Olive Ridley sea turtles (Lepidochelys olivacea), so named for their olive-colored, heart-shaped carapaces (shells), are among the smallest marine turtle species in the world. Adults of this species measure about 2-2.5 feet (62-70 cm) in length, and only weigh up to 100 pounds (45 kilograms) . The carapaces of Olive Ridley Turtles bear variable number of scutes (scales), both vertebral and costal, which are one of the unique identifying features of this species. 1 or 2 of the turtle's claws peep out of their front and rear flippers. When young, the turtles are charcoal grey in color, which transforms to their signature olive green color by the time they reach adulthood.
Olive Ridley sea turtles are predominantly carnivorous in nature, foraging the shallow marine waters for invertebrate prey, including jellyfish, sea urchins, snails, crabs, and lobsters. Consumption of certain species of adult fish and fish eggs have also been observed. In areas where these prey sources are less abundant, the turtles often supplement their diet with filamentous algae. Another interesting, but rare, feeding behaviour exhibited by Olive Ridley turtles in captivity is that of cannibalism. The frequency of occurrence of this phenomenon in natural habitats has yet to be investigated.
Habitat and Range
The Olive Ridley sea turtles are primarily pelagic foragers who migrate annually to coastal areas for breeding and nesting. The warm, sub-tropical and tropical waters of the South Atlantic, South Pacific and Indian Oceans all serve as suitable habitats for this unique species of turtle. The turtles roost and forage in the marine waters off the northern coasts of South America, southeast Asia, Australia and the Indian subcontinent. The species also thrives in the waters along the Western Pacific coasts of the Americas, from Canada in the north to Peru in the south. The natural predators of the adult turtles are few, and mainly include large sharks and predatory whales. However, the eggs and hatchlings are highly susceptible to a large variety of predators, including a range of terrestrial, aquatic, and airborne creatures alike. Even though the Olive Ridley sea turtles are the most abundant marine turtle species in the world, over recent years their numbers have fast dwindled due to overexploitation. According to recent estimates, there are roughly about 800,000 nesting females of this species to be found worldwide, and these numbers are thought to be decreasing further still. The Olive Ridley turtles are marked as "Vulnerable" in the IUCN Red List of Threatened Species. The slaughtering of nesting females for meat, harvesting of turtle eggs for human consumption, degradation of nesting beaches due to coastal developmental activities, and, of course, the death of turtles caught as bycatch associated with irresponsible fishing practices, are the prevailing factors threatening the well-being of the Olive Ridleys.
One of the most striking behavioral characteristics of the Olive Ridley turtles are their mass migrations to the shores for nesting. This phenomenon is referred to as ‘arribada’ (Spanish for ‘mass migration) and involves the gathering of thousands of females offshore of nesting beaches, and their synchronous migration to the shores to lay eggs. Often, the high density and sheer numbers of females migrating to the same beach for nesting results in females climbing over each other’s backs or digging up existing nests to lay their own eggs. There are a number of theories suggested to explain this distinctive behavior of the turtles, such as the secretion of female pheromones, lunar cycles, and wind directions. However, scientists need to conduct further studies to arrive at a conclusive answer. When the Olive Ridleys are not nesting, they spend a great deal of time foraging the marine waters in search of prey, sometimes as deep as 328 feet (100 m) below sea level. The harvesting of these turtles by marine trawlers from such depths are proof of this fact. In cooler waters of the oceans, Olive Ridleys can occasionally be spotted on the water surface, basking themselves in the sun. This behavior, however, is absent in the warmer waters.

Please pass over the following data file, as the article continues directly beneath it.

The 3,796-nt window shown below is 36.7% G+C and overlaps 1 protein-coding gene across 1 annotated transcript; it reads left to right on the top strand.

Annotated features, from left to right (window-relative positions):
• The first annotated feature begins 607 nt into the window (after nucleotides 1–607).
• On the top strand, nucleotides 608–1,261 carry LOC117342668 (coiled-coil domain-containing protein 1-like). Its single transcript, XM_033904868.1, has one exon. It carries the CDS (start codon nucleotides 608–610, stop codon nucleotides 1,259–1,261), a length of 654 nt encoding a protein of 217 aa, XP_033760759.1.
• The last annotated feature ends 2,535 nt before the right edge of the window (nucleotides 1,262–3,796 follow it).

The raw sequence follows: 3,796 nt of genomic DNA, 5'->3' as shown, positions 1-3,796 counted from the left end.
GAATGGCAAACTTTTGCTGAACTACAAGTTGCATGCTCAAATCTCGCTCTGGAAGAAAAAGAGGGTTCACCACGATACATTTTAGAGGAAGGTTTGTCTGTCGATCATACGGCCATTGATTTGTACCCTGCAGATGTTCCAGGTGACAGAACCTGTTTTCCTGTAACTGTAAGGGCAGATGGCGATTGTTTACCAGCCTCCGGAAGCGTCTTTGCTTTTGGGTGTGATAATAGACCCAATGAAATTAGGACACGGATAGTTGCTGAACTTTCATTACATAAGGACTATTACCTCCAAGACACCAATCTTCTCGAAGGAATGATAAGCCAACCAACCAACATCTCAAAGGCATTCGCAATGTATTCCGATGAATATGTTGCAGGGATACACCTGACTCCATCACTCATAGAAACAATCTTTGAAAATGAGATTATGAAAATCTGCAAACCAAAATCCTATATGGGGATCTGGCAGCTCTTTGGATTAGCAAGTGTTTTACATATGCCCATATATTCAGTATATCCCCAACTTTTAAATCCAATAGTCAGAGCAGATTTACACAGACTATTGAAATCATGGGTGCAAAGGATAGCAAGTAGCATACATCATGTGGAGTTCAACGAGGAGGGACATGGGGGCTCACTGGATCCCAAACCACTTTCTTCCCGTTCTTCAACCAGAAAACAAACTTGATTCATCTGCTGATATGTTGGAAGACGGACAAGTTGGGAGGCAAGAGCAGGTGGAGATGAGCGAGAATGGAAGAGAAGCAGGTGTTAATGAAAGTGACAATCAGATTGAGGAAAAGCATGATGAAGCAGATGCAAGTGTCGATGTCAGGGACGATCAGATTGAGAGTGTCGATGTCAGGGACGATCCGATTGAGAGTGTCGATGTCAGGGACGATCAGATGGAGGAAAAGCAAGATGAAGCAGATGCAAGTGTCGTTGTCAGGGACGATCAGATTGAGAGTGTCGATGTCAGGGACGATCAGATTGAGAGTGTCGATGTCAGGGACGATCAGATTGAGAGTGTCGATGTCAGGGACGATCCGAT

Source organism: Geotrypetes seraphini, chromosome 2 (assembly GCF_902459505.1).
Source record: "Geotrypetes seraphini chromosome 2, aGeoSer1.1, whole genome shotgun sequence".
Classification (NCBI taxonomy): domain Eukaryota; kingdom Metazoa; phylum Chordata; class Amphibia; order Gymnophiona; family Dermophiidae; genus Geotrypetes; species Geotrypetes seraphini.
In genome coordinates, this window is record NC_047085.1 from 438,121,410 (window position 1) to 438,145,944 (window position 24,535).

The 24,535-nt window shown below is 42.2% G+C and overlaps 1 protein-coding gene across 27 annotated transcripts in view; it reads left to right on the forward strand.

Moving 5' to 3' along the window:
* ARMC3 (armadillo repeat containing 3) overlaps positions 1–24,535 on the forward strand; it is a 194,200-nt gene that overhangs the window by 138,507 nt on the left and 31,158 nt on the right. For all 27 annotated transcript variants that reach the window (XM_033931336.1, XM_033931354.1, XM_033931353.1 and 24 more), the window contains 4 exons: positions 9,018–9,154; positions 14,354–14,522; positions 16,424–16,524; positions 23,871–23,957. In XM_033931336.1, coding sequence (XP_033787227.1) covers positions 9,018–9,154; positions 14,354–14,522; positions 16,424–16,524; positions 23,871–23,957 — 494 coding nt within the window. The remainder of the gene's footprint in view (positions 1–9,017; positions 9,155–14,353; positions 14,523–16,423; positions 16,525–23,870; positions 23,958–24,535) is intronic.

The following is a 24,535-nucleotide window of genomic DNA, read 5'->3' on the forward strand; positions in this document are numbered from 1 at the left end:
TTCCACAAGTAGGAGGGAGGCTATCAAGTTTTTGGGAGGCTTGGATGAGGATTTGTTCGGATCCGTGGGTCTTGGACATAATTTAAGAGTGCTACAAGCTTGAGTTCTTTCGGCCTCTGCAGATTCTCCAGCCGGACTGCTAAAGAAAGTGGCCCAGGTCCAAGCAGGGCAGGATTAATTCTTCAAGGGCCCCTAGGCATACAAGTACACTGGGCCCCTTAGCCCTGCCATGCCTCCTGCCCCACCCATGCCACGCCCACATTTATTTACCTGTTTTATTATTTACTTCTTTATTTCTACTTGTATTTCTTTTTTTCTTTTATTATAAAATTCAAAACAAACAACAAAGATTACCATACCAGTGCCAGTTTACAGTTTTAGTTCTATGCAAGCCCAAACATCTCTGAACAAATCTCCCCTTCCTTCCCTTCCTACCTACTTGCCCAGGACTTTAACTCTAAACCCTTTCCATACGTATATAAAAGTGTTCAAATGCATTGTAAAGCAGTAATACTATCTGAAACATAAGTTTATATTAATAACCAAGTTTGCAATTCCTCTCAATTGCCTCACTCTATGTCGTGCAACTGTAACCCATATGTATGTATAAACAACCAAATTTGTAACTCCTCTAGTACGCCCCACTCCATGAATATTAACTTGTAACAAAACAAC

During the mating season, both male and female Olive Ridleys migrate from their marine feeding grounds towards the shorelines. Even though mating is thought to occur primarily in the marine waters near the nesting beaches, accounts of pairs of Olive Ridleys copulating as far as 1000 kilometers away from the nesting beach also have been report. As mentioned earlier, mating is followed by the remarkable phenomenon of arribada, which has enthralled scientists and naturalists for a long time, and continues to do so today. Each female lays around 2 to 3 clutches of eggs per nesting season, with each clutch in turn yielding between 110 and 120 eggs. The incubation period for the eggs lasts about 45 to 60 days, after which time the hatchlings emerge and make their entry into the sea waters. Sex determination in Olive Ridleys is based on incubation temperature. Temperatures of lower than 28°C (82°F) produces males, conditions of 29 to 30 °C (84-86°F) produces a mixed clutch of males and females, while temperatures of 31 to 32°C (88-90°F) will produce solely females.